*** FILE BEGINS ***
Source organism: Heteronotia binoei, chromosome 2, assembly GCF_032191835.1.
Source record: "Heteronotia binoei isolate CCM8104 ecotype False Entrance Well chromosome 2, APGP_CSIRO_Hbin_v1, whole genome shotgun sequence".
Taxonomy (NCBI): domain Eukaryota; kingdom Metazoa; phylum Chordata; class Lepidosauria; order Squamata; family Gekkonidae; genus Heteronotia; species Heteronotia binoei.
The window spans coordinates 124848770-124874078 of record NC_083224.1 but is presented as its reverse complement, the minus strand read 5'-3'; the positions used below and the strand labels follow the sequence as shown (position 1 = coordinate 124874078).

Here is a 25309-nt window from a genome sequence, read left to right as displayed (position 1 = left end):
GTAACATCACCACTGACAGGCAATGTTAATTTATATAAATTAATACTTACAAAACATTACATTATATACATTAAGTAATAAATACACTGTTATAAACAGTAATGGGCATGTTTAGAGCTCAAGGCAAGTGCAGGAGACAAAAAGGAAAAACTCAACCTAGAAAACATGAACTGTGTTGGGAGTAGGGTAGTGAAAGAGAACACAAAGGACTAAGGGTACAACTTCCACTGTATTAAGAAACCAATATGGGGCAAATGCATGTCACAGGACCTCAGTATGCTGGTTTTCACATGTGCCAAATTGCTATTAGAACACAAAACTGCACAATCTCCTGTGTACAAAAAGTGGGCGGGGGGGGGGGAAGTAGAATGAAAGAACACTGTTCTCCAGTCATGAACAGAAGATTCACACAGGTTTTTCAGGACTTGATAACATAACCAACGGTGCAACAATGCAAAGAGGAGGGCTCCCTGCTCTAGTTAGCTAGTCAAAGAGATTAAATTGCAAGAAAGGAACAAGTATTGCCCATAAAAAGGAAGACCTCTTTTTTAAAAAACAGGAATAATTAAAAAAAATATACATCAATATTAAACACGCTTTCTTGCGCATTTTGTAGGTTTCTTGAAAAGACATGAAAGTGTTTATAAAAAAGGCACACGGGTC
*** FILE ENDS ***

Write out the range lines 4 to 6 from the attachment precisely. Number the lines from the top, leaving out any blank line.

The window spans coordinates 124848770-124874078 of record NC_083224.1 but is presented as its reverse complement, the minus strand read 5'-3'; the positions used below and the strand labels follow the sequence as shown (position 1 = coordinate 124874078).

Here is a 25309-nt window from a genome sequence, read left to right as displayed (position 1 = left end):
GTAACATCACCACTGACAGGCAATGTTAATTTATATAAATTAATACTTACAAAACATTACATTATATACATTAAGTAATAAATACACTGTTATAAACAGTAATGGGCATGTTTAGAGCTCAAGGCAAGTGCAGGAGACAAAAAGGAAAAACTCAACCTAGAAAACATGAACTGTGTTGGGAGTAGGGTAGTGAAAGAGAACACAAAGGACTAAGGGTACAACTTCCACTGTATTAAGAAACCAATATGGGGCAAATGCATGTCACAGGACCTCAGTATGCTGGTTTTCACATGTGCCAAATTGCTATTAGAACACAAAACTGCACAATCTCCTGTGTACAAAAAGTGGGCGGGGGGGGGGGAAGTAGAATGAAAGAACACTGTTCTCCAGTCATGAACAGAAGATTCACACAGGTTTTTCAGGACTTGATAACATAACCAACGGTGCAACAATGCAAAGAGGAGGGCTCCCTGCTCTAGTTAGCTAGTCAAAGAGATTAAATTGCAAGAAAGGAACAAGTATTGCCCATAAAAAGGAAGACCTCTTTTTTAAAAAACAGGAATAATTAAAAAAAATATACATCAATATTAAACACGCTTTCTTGCGCATTTTGTAGGTTTCTTGAAAAGACATGAAAGTGTTTATAAAAAAGGCACACGGGTC